Sally Rushmore edits the New Teacher Advocate. She formerly taught secondary science and computer applications at a community college.
Where will you be spending the holidays? Most college students go home or go visit friends or family for the holidays, and it’s a great time to enjoy lots of talk and catching up. If you are a senior, remember you will be looking for a job for next fall starting in about 3−4 months. Seeing people you don’t see every day is a great opportunity to network and let them know you are looking for a job. Did you know that more than 70% of teaching jobs are found through networking?
Not sure what to do or say? Here’s a quick guide:
- Be sure to connect with as many people as you can over the vacation, either by phone or in person.
- Always carry a method for taking notes—pen and paper, smart phone with a notes area, or whatever works for you to be able to find the information later.
- Feel free to lead the conversation by asking where they are working or when they are graduating and what they plan to do.
- Often people will ask you if you are student teaching or will be graduating in the spring. If they don’t, you need to bring it up. If they do, that’s a great time to let them know what you need from them:
- Tell them that you will be student teaching, graduating, and looking for a teaching position.
- Tell them what grade or subject area you will be qualified to teach.
- Ask them if they know anyone who is a teacher or principal or works in a school system. Everyone knows someone who works in a school system!
- Ask them to keep their eyes and ears open for any positions in whatever you want to teach.
- Ask if they will tell everyone they know in a school system that you are looking.
- Ask if you can send them a résumé they can print and share and get their email address.
- Thank them and let them know you’ll keep in touch.
- If you are talking to someone who teaches or works in a building or district you’d really like to teach in, be sure to ask that person to let you know as soon as she/he hears about any retirements or teachers not returning after a maternity leave. Ask questions about the atmosphere in the building, the demographics of the building, how the principal is to work for, and other things you will need to know.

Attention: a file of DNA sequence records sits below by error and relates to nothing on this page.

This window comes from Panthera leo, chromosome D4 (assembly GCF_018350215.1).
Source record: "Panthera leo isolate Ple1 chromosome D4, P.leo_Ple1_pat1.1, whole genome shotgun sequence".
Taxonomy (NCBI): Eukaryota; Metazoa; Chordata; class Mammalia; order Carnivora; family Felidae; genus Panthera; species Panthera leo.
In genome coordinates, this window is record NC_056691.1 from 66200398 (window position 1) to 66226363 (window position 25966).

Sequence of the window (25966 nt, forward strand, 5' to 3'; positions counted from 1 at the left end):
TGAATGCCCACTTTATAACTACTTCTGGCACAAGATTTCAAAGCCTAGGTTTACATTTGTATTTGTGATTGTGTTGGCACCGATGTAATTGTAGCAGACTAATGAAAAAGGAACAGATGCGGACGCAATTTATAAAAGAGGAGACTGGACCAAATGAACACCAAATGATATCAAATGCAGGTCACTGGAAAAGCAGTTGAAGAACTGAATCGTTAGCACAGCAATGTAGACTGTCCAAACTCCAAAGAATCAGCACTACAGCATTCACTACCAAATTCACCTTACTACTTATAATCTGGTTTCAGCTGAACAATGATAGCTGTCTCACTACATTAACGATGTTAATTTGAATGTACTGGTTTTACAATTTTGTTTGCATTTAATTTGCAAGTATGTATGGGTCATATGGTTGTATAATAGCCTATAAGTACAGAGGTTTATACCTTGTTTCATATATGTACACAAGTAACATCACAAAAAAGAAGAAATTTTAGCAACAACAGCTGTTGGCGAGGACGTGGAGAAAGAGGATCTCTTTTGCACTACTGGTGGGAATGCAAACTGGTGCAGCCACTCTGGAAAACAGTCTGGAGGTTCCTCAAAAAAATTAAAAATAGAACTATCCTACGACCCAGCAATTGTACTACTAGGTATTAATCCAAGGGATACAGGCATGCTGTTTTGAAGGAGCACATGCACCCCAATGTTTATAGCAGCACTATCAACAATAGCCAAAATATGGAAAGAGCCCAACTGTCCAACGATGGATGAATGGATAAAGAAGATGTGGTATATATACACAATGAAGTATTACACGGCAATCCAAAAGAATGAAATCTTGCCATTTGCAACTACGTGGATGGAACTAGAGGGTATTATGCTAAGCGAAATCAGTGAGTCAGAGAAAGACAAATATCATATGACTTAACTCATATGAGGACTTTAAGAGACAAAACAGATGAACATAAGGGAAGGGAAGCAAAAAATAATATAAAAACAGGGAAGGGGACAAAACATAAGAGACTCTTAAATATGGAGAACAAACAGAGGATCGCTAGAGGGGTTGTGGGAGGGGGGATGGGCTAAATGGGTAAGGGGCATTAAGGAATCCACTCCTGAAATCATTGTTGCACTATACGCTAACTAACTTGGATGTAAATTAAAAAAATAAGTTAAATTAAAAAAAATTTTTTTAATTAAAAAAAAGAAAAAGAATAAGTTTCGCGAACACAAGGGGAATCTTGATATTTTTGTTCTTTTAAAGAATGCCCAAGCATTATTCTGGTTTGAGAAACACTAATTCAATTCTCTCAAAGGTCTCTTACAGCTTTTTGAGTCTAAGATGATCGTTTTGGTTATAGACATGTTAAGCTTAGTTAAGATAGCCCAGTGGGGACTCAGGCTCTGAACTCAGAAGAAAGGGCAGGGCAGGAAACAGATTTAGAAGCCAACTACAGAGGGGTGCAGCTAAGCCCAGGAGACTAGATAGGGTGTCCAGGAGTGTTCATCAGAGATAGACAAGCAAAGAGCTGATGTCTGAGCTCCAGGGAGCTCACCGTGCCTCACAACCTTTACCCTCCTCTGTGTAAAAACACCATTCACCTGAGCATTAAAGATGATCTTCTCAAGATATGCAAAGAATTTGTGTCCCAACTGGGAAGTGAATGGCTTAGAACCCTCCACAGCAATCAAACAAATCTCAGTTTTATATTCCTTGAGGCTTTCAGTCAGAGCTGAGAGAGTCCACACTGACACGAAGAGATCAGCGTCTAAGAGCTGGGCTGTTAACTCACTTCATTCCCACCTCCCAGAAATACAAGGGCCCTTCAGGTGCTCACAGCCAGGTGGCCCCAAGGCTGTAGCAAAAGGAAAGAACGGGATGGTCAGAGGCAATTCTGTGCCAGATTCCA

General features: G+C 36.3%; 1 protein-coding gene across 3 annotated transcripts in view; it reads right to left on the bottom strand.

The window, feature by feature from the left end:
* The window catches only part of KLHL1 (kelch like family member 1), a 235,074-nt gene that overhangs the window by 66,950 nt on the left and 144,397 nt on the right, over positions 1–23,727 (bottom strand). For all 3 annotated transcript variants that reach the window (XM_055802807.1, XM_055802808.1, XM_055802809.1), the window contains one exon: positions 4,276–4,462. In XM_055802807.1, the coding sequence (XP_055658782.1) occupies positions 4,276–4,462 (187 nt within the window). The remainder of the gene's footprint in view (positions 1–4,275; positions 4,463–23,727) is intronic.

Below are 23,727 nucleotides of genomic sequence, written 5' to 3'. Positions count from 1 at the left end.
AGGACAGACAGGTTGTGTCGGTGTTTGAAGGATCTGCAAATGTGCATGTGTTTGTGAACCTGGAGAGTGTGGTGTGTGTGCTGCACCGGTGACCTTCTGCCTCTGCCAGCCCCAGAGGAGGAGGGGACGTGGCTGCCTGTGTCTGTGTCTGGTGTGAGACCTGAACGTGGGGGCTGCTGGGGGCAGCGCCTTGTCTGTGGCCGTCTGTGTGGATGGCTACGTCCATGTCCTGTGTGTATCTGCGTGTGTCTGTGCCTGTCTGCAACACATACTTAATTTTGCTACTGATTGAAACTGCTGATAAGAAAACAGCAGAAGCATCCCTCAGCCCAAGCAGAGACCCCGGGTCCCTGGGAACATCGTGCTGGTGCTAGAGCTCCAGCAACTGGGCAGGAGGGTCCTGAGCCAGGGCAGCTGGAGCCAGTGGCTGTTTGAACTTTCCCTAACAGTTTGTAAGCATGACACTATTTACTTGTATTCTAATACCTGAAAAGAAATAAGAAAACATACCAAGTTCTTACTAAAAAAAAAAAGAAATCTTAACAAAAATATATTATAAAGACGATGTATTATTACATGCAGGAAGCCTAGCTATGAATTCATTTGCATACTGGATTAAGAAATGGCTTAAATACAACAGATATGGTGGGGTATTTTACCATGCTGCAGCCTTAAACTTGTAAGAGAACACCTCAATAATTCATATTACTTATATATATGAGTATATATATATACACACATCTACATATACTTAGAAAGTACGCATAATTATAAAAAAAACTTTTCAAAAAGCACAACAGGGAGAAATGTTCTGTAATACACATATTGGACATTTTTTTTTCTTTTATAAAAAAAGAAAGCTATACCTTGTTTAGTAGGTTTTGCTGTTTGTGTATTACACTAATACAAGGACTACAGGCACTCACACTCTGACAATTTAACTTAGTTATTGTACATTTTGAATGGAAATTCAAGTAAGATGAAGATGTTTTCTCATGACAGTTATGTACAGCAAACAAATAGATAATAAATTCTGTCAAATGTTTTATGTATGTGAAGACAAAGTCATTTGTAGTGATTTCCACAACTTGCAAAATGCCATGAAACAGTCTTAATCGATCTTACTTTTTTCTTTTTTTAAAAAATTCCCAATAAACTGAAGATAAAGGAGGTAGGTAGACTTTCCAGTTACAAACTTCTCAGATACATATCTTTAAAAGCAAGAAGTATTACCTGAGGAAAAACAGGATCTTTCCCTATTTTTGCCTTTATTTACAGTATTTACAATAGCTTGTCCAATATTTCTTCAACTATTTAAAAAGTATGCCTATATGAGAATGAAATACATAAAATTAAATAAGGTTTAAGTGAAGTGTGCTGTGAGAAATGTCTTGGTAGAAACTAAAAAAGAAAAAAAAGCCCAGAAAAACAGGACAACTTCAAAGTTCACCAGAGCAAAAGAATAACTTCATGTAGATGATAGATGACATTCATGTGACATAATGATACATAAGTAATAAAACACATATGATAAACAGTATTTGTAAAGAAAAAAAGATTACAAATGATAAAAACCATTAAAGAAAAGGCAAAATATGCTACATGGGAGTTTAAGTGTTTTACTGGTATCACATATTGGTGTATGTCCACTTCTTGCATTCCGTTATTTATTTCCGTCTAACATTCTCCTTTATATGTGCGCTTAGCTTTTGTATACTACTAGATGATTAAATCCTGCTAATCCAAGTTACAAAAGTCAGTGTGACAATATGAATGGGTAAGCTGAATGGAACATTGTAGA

- Keep a list of everyone you talk with, where they work, and their email address (phone number is also helpful).
- When you get your résumé ready, you will have a list of people to send it to!
And speaking of getting a résumé ready, you’ll need to learn what to put on that résumé and what to do after that. So don’t forget to ask for a book or two for the holidays. Kappa Delta Pi has some books you will need:
- The ABC’s of Job-Hunting for Teachers: An A−Z Guide to Landing the Perfect Job by Mary C. Clement. This award-winning guide covers the basic steps of an important process—from A for Applications through I for Interview to Y for You’re Hired, this alphabetical guide helps you land the perfect job,
- The ABC’s of Classroom Management: An A−Z Sampler for Designing Your Learning Community by Pamela A. Kramer Ertel and Madeline Kovarik. The authors provide a list of common classroom problems and offer practical suggestions on how to handle each problem. The suggestions presented are practical, useful, and can be utilized by both novice and veteran teachers.